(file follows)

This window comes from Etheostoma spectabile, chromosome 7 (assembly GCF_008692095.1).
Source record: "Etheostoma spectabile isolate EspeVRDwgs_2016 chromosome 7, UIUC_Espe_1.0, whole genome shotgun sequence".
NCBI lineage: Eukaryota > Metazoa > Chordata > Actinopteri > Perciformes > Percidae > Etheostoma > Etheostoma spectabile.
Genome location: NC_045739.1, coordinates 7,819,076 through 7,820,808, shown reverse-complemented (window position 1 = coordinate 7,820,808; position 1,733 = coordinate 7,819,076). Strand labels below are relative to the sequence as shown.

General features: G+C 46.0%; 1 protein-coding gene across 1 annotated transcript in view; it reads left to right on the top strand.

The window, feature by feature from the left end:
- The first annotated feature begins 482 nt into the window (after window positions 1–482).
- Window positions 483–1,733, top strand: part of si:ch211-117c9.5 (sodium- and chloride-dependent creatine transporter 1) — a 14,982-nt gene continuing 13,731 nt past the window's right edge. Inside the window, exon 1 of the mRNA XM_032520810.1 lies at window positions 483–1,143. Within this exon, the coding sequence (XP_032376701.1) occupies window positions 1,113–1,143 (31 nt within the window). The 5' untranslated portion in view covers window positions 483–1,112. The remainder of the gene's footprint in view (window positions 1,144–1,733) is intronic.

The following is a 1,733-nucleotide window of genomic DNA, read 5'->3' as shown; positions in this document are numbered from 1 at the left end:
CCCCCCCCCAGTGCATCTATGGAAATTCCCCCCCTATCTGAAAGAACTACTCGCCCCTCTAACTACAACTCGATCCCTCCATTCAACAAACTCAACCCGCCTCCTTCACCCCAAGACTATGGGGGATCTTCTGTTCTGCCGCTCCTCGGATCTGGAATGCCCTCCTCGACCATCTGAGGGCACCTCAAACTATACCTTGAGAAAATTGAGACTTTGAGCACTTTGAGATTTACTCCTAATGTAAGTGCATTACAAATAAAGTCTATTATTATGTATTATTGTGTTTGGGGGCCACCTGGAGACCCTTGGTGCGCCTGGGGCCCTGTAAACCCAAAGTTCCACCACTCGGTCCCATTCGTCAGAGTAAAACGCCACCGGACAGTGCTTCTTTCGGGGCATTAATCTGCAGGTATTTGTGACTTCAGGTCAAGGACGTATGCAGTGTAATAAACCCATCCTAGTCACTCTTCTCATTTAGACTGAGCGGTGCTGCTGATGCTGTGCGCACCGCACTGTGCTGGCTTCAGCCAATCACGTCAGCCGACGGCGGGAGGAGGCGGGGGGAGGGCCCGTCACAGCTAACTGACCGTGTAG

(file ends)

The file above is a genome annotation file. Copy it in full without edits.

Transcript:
This window comes from Etheostoma spectabile, chromosome 7 (assembly GCF_008692095.1).
Source record: "Etheostoma spectabile isolate EspeVRDwgs_2016 chromosome 7, UIUC_Espe_1.0, whole genome shotgun sequence".
NCBI lineage: Eukaryota > Metazoa > Chordata > Actinopteri > Perciformes > Percidae > Etheostoma > Etheostoma spectabile.
Genome location: NC_045739.1, coordinates 7,819,076 through 7,820,808, shown reverse-complemented (window position 1 = coordinate 7,820,808; position 1,733 = coordinate 7,819,076). Strand labels below are relative to the sequence as shown.

General features: G+C 46.0%; 1 protein-coding gene across 1 annotated transcript in view; it reads left to right on the top strand.

The window, feature by feature from the left end:
- The first annotated feature begins 482 nt into the window (after window positions 1–482).
- Window positions 483–1,733, top strand: part of si:ch211-117c9.5 (sodium- and chloride-dependent creatine transporter 1) — a 14,982-nt gene continuing 13,731 nt past the window's right edge. Inside the window, exon 1 of the mRNA XM_032520810.1 lies at window positions 483–1,143. Within this exon, the coding sequence (XP_032376701.1) occupies window positions 1,113–1,143 (31 nt within the window). The 5' untranslated portion in view covers window positions 483–1,112. The remainder of the gene's footprint in view (window positions 1,144–1,733) is intronic.

The following is a 1,733-nucleotide window of genomic DNA, read 5'->3' as shown; positions in this document are numbered from 1 at the left end:
CCCCCCCCCAGTGCATCTATGGAAATTCCCCCCCTATCTGAAAGAACTACTCGCCCCTCTAACTACAACTCGATCCCTCCATTCAACAAACTCAACCCGCCTCCTTCACCCCAAGACTATGGGGGATCTTCTGTTCTGCCGCTCCTCGGATCTGGAATGCCCTCCTCGACCATCTGAGGGCACCTCAAACTATACCTTGAGAAAATTGAGACTTTGAGCACTTTGAGATTTACTCCTAATGTAAGTGCATTACAAATAAAGTCTATTATTATGTATTATTGTGTTTGGGGGCCACCTGGAGACCCTTGGTGCGCCTGGGGCCCTGTAAACCCAAAGTTCCACCACTCGGTCCCATTCGTCAGAGTAAAACGCCACCGGACAGTGCTTCTTTCGGGGCATTAATCTGCAGGTATTTGTGACTTCAGGTCAAGGACGTATGCAGTGTAATAAACCCATCCTAGTCACTCTTCTCATTTAGACTGAGCGGTGCTGCTGATGCTGTGCGCACCGCACTGTGCTGGCTTCAGCCAATCACGTCAGCCGACGGCGGGAGGAGGCGGGGGGAGGGCCCGTCACAGCTAACTGACCGTGTAG